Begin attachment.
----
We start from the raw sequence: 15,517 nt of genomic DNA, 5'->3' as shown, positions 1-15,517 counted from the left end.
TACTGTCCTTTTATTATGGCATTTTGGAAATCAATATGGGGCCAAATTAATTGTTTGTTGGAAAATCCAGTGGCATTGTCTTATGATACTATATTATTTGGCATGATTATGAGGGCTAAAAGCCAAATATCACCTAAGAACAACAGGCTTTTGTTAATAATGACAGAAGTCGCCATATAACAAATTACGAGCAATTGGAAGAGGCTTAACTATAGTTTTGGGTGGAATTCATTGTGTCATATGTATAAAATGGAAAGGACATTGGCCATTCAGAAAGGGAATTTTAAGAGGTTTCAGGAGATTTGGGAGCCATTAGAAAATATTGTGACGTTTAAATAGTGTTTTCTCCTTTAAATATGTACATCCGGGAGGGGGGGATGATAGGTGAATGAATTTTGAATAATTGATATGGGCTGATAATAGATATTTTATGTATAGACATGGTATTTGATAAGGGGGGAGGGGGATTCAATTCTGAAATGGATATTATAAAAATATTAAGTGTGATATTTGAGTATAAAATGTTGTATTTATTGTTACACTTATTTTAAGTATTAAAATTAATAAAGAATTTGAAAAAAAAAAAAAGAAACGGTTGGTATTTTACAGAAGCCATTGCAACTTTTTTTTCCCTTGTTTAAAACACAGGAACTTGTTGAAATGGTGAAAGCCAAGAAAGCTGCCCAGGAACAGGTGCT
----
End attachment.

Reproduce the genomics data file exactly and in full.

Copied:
We start from the raw sequence: 15,517 nt of genomic DNA, 5'->3' as shown, positions 1-15,517 counted from the left end.
TACTGTCCTTTTATTATGGCATTTTGGAAATCAATATGGGGCCAAATTAATTGTTTGTTGGAAAATCCAGTGGCATTGTCTTATGATACTATATTATTTGGCATGATTATGAGGGCTAAAAGCCAAATATCACCTAAGAACAACAGGCTTTTGTTAATAATGACAGAAGTCGCCATATAACAAATTACGAGCAATTGGAAGAGGCTTAACTATAGTTTTGGGTGGAATTCATTGTGTCATATGTATAAAATGGAAAGGACATTGGCCATTCAGAAAGGGAATTTTAAGAGGTTTCAGGAGATTTGGGAGCCATTAGAAAATATTGTGACGTTTAAATAGTGTTTTCTCCTTTAAATATGTACATCCGGGAGGGGGGGATGATAGGTGAATGAATTTTGAATAATTGATATGGGCTGATAATAGATATTTTATGTATAGACATGGTATTTGATAAGGGGGGAGGGGGATTCAATTCTGAAATGGATATTATAAAAATATTAAGTGTGATATTTGAGTATAAAATGTTGTATTTATTGTTACACTTATTTTAAGTATTAAAATTAATAAAGAATTTGAAAAAAAAAAAAAGAAACGGTTGGTATTTTACAGAAGCCATTGCAACTTTTTTTTCCCTTGTTTAAAACACAGGAACTTGTTGAAATGGTGAAAGCCAAGAAAGCTGCCCAGGAACAGGTGCT